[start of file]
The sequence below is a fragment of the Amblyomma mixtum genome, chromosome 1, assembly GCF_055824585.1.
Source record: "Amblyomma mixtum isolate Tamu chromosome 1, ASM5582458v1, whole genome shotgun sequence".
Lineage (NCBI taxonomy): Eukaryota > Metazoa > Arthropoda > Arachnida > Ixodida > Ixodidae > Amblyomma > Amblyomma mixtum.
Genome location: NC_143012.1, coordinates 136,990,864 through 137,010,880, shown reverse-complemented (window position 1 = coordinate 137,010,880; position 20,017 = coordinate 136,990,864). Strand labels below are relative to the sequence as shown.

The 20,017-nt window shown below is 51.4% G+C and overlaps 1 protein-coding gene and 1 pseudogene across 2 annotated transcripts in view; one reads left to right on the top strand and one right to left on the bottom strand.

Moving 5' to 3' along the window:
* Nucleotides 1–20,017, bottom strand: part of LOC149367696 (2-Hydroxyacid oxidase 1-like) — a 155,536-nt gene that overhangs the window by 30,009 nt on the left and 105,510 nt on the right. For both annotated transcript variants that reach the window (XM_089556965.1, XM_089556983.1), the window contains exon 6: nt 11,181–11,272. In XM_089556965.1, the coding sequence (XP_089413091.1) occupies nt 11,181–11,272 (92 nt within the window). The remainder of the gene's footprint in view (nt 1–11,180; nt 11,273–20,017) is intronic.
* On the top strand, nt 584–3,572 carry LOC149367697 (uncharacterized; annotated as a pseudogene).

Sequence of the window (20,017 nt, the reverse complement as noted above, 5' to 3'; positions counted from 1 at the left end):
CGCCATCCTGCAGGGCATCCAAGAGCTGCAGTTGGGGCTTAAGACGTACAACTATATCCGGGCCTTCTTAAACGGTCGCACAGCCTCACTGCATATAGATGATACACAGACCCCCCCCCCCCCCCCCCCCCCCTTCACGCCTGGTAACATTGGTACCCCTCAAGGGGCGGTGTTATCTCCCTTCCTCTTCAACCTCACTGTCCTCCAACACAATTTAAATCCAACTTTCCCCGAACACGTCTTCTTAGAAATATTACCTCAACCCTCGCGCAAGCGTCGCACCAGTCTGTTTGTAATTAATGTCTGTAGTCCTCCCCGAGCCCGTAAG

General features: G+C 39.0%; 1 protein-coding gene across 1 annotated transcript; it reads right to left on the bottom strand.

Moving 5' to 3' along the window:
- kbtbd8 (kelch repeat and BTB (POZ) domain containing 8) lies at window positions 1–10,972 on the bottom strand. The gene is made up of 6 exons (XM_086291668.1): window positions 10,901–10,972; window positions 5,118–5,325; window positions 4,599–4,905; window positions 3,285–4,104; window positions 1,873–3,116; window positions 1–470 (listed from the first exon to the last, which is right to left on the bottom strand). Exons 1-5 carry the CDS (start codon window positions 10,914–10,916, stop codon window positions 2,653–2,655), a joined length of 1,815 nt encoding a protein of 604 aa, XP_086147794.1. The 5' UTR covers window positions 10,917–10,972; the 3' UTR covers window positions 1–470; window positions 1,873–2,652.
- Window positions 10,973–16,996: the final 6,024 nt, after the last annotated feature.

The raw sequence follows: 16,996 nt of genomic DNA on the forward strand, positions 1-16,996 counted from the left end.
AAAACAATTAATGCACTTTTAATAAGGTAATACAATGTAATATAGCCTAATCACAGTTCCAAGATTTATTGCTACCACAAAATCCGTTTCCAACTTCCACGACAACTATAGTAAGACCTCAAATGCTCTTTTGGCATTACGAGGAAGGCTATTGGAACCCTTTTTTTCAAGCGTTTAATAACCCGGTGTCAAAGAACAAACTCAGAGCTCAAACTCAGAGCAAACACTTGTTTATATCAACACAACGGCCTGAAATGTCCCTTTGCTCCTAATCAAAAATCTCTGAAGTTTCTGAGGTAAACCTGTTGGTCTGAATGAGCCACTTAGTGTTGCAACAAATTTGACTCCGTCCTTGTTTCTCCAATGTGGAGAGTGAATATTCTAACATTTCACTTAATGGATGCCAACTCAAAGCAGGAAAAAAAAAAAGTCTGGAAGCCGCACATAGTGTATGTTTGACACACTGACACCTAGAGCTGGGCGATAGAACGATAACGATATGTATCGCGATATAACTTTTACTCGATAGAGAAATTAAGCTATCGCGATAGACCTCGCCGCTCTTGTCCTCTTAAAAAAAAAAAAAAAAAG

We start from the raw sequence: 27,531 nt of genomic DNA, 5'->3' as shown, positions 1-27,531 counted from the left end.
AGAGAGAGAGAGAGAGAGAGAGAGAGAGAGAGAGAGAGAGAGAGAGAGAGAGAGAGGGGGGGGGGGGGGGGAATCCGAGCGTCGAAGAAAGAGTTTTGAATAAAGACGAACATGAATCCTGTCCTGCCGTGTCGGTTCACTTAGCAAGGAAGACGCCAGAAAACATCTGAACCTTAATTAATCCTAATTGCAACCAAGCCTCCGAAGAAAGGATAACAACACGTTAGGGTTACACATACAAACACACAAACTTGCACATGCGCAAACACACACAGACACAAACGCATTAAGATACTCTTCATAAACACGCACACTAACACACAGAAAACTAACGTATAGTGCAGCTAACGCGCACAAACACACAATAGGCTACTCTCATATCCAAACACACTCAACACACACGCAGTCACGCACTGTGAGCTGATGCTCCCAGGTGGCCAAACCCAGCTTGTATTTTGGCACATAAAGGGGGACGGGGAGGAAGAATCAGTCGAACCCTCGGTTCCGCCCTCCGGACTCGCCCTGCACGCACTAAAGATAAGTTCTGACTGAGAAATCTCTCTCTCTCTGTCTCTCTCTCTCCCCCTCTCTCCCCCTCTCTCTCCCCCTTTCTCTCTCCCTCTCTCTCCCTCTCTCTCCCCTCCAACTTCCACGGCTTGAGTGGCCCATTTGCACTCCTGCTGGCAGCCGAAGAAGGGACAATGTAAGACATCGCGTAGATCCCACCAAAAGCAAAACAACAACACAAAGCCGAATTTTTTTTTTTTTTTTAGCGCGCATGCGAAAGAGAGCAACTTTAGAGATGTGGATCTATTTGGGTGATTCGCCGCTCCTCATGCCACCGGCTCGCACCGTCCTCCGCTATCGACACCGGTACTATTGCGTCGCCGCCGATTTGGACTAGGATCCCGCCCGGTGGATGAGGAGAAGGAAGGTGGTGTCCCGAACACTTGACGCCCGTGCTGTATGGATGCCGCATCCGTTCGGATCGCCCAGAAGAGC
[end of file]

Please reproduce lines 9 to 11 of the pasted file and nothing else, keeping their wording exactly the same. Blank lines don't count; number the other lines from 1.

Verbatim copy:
Sequence of the window (20,017 nt, the reverse complement as noted above, 5' to 3'; positions counted from 1 at the left end):
CGCCATCCTGCAGGGCATCCAAGAGCTGCAGTTGGGGCTTAAGACGTACAACTATATCCGGGCCTTCTTAAACGGTCGCACAGCCTCACTGCATATAGATGATACACAGACCCCCCCCCCCCCCCCCCCCCCCTTCACGCCTGGTAACATTGGTACCCCTCAAGGGGCGGTGTTATCTCCCTTCCTCTTCAACCTCACTGTCCTCCAACACAATTTAAATCCAACTTTCCCCGAACACGTCTTCTTAGAAATATTACCTCAACCCTCGCGCAAGCGTCGCACCAGTCTGTTTGTAATTAATGTCTGTAGTCCTCCCCGAGCCCGTAAG

General features: G+C 39.0%; 1 protein-coding gene across 1 annotated transcript; it reads right to left on the bottom strand.